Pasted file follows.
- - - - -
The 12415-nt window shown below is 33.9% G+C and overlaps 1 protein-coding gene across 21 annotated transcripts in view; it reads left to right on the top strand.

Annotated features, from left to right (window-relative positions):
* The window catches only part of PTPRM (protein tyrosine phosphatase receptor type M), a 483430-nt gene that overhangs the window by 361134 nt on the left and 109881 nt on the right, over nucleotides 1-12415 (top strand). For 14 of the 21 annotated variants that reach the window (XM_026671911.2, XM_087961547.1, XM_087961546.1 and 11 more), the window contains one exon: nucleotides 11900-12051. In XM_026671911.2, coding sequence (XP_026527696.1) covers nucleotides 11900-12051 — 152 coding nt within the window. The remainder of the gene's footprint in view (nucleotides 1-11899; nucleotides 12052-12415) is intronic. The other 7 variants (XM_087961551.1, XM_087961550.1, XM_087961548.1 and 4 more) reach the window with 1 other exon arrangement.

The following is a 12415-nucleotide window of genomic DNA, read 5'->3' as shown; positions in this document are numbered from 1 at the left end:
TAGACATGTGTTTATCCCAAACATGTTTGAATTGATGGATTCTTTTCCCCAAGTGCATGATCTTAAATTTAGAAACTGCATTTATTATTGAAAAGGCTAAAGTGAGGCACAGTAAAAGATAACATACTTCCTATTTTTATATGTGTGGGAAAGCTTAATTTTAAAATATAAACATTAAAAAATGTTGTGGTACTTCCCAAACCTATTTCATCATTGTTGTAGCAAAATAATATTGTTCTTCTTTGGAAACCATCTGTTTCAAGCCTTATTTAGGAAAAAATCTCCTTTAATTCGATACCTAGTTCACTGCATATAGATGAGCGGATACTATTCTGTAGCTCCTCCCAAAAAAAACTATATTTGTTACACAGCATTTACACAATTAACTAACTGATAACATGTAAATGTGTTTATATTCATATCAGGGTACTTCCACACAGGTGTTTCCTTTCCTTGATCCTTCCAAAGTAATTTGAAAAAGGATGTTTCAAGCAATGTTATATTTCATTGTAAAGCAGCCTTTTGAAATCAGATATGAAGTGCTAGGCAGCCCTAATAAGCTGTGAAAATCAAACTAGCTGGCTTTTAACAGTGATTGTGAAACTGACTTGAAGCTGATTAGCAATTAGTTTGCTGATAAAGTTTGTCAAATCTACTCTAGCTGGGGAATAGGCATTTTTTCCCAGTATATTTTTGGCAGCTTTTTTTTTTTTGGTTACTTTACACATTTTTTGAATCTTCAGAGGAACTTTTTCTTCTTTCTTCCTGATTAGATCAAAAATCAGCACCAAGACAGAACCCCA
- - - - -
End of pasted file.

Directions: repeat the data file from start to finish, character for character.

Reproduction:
The 12415-nt window shown below is 33.9% G+C and overlaps 1 protein-coding gene across 21 annotated transcripts in view; it reads left to right on the top strand.

Annotated features, from left to right (window-relative positions):
* The window catches only part of PTPRM (protein tyrosine phosphatase receptor type M), a 483430-nt gene that overhangs the window by 361134 nt on the left and 109881 nt on the right, over nucleotides 1-12415 (top strand). For 14 of the 21 annotated variants that reach the window (XM_026671911.2, XM_087961547.1, XM_087961546.1 and 11 more), the window contains one exon: nucleotides 11900-12051. In XM_026671911.2, coding sequence (XP_026527696.1) covers nucleotides 11900-12051 — 152 coding nt within the window. The remainder of the gene's footprint in view (nucleotides 1-11899; nucleotides 12052-12415) is intronic. The other 7 variants (XM_087961551.1, XM_087961550.1, XM_087961548.1 and 4 more) reach the window with 1 other exon arrangement.

The following is a 12415-nucleotide window of genomic DNA, read 5'->3' as shown; positions in this document are numbered from 1 at the left end:
TAGACATGTGTTTATCCCAAACATGTTTGAATTGATGGATTCTTTTCCCCAAGTGCATGATCTTAAATTTAGAAACTGCATTTATTATTGAAAAGGCTAAAGTGAGGCACAGTAAAAGATAACATACTTCCTATTTTTATATGTGTGGGAAAGCTTAATTTTAAAATATAAACATTAAAAAATGTTGTGGTACTTCCCAAACCTATTTCATCATTGTTGTAGCAAAATAATATTGTTCTTCTTTGGAAACCATCTGTTTCAAGCCTTATTTAGGAAAAAATCTCCTTTAATTCGATACCTAGTTCACTGCATATAGATGAGCGGATACTATTCTGTAGCTCCTCCCAAAAAAAACTATATTTGTTACACAGCATTTACACAATTAACTAACTGATAACATGTAAATGTGTTTATATTCATATCAGGGTACTTCCACACAGGTGTTTCCTTTCCTTGATCCTTCCAAAGTAATTTGAAAAAGGATGTTTCAAGCAATGTTATATTTCATTGTAAAGCAGCCTTTTGAAATCAGATATGAAGTGCTAGGCAGCCCTAATAAGCTGTGAAAATCAAACTAGCTGGCTTTTAACAGTGATTGTGAAACTGACTTGAAGCTGATTAGCAATTAGTTTGCTGATAAAGTTTGTCAAATCTACTCTAGCTGGGGAATAGGCATTTTTTCCCAGTATATTTTTGGCAGCTTTTTTTTTTTTGGTTACTTTACACATTTTTTGAATCTTCAGAGGAACTTTTTCTTCTTTCTTCCTGATTAGATCAAAAATCAGCACCAAGACAGAACCCCA